Time goes by and in August there is a story on the national news that this little house had shown up in the middle of the Gulf of Mexico south of Louisiana! Here is the story from the Miami Herald. I was so surprised. I hadn't noticed it drifting away. When I think of it floating through the channels of the Keys and out into the Gulf, I'm just amazed. All who wander are not lost! I have no idea if it will return to Key West, but it is a pretty little thing.
In April, I attended a workshop by Iain Stewart through the Potomac Valley Watercolorists. We painted several subjects including a shrimp boat, a French monastery or church on a hill with a river, a Southwest US scene, and two city scenes. At some point during the mostly landscape scene, Iain Stewart mentioned that green is not his favorite color to use and that he rarely puts it in his paintings.
One of the other attendees had a copy of the AWS catalog for 2017. During the lunch break, several artists looked through the catalog and noted that only three or four paintings chosen for exhibit in 2017 had significant green in them.
Once I got back to my studio in Florida, I had about a month to paint something to enter in the Florida Watercolor Society show (which I already knew Iain Stewart was jurying). I looked at the inspiration photos that I most wanted to paint and one of a juvenile green heron in the mangroves kept pulling at me. However, the leaves of the mangrove and the water were destined to have GREEN in them.
Would I be shooting myself in the foot to do a mostly green painting? The more I thought about it, the more I began to see it as a personal challenge.
Here is the finished painting. I found out that is has been accepted into the FWS show! Over six hundred paintings were submitted and one hundred were chosen. I cannot wait to see the show (and count the paintings with green in them!).
A few months ago, I went to a class on urban sketching. At this class, a new iPhone app was suggested. It is call Sktchy. Users post photos they would like for you to draw or paint and post along with the photo for others to see. I signed up, but was apprehensive because I have never been successful in keeping a sketchbook on any regular basis. I've long loved travel watercolor journals both with and without ink linework.
It just so happens that soon after joining the Sktchy community, I needed to purchase a sketchbook for a workshop. I ended up buy four in different sizes and shapes. My favorite is the 6" X 8" Beta Series book from Stillman & Birn. It is large enough to do a nice sketch or painting, but small enough to stick into my purse or backpack. (I wish I had gotten the bound version rather than the spiral one.)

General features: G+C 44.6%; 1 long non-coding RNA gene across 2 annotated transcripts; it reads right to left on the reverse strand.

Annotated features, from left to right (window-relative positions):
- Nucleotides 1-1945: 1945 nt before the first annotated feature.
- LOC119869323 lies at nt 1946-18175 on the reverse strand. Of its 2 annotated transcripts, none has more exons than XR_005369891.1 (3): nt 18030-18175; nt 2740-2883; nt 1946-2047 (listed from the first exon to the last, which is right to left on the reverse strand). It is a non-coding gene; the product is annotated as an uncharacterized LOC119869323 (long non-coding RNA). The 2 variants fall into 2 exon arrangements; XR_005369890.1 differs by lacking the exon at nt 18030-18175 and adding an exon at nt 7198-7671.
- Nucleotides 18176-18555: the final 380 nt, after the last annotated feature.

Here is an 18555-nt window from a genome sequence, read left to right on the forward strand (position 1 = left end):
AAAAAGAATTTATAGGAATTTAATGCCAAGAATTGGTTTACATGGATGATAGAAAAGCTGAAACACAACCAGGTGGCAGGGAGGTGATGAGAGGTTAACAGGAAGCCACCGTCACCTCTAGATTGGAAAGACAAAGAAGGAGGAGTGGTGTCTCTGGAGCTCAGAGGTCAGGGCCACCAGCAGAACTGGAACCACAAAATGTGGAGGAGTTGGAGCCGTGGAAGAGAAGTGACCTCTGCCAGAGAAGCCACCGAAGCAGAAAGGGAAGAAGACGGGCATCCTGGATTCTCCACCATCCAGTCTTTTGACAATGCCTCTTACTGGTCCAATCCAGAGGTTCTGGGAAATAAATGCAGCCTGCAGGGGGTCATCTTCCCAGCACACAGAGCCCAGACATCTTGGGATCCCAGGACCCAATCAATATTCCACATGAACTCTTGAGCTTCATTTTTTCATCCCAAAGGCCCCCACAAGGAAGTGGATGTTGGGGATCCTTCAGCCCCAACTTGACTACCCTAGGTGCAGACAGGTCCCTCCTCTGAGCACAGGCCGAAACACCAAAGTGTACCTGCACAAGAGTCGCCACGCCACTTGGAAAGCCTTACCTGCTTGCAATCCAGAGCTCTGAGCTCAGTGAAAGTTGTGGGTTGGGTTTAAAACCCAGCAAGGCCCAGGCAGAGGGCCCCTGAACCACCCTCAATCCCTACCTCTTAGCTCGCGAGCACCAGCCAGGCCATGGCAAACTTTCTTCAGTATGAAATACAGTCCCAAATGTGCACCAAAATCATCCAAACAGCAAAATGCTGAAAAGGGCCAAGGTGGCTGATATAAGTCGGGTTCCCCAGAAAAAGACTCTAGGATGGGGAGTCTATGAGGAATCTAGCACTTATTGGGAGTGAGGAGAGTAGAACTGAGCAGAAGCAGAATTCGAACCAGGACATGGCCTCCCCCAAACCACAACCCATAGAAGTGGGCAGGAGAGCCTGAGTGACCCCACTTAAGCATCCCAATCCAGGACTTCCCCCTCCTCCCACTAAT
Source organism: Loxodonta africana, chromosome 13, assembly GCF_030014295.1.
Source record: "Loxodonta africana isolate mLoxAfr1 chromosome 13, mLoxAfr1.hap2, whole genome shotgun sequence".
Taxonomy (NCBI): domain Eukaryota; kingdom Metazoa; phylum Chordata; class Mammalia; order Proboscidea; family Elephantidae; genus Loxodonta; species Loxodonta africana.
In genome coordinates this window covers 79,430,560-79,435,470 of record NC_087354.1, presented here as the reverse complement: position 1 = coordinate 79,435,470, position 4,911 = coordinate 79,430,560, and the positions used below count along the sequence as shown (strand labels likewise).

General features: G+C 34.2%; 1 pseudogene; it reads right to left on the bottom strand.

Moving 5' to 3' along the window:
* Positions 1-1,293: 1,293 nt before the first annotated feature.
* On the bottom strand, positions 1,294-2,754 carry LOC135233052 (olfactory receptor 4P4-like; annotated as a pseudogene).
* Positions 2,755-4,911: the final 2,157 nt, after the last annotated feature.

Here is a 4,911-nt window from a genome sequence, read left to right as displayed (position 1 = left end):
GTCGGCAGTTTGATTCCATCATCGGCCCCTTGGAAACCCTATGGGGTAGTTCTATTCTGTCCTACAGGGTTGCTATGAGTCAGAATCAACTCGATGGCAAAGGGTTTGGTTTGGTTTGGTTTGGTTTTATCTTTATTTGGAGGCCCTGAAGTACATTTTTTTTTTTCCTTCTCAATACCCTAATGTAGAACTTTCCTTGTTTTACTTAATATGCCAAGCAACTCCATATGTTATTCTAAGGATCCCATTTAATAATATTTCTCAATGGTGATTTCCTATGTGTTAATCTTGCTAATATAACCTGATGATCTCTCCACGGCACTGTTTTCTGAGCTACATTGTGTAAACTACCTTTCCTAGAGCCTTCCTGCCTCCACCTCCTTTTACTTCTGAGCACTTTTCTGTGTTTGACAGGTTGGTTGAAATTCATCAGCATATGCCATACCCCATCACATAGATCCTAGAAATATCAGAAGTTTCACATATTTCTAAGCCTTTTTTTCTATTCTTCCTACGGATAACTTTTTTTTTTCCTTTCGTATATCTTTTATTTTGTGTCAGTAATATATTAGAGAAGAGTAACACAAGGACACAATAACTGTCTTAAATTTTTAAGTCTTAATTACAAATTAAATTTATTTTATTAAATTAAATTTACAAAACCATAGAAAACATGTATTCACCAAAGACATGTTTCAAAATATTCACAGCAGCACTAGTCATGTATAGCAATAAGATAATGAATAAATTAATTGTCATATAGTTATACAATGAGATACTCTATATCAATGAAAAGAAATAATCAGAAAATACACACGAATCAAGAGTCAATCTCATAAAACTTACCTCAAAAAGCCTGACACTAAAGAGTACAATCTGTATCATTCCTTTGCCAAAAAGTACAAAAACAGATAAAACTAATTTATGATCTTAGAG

For two months straight, I drew or painted in my sketchbook. It was life-changing! Why?
Because I made a commitment to myself not to tear out any pages (either because they are bad or because good enough to sell), I finally took to heart what a sketchbook is about... practice and experimentation. It's an opportunity to do a quick series or to paint from a scene or photo that you want to capture but not pressure yourself to perfect.
I want to be a better portrait artist, but I've done very little. It was too serious an endeavor to paint a "real" portrait. My first sketchbook portraits are only around two inches square.
I began to make progress in capturing a likeness, so I decided to go a little larger:
Then, I did a painting where I unintentionally elongated a portrait...
Which led to these, which I intentionally elongated:
Lest you think my sketchbook is ALL portraits, there is a smattering of other subjects too...
Somehow, amidst a busy Memorial Day weekend, a commission and another huge household project a few weeks back I fell off the daily sketch habit. I'm missing it. I think it's time to finish the last three pages in that book and order the next one! Follow me on Sktchy as nmdartist or Instagram as @nancysketchedthis to see what's next!
When you move around as much as I do, you experience many different types of art organizations. The Florida Keys Watercolor Society is one of the most delightful I've encountered.
Why, you ask?
If you paint in watercolor and live in the Keys or spend time between January and April in the Keys, you should consider joining this group. All levels of watercolorists are welcome. There are days when the group gets together to paint in Marathon and there is a nice luncheon at the end of season.
Although many members are retired, I'm not! The current president is younger than I am. We would love to have you! Visit fkwcs.org or click the logo below: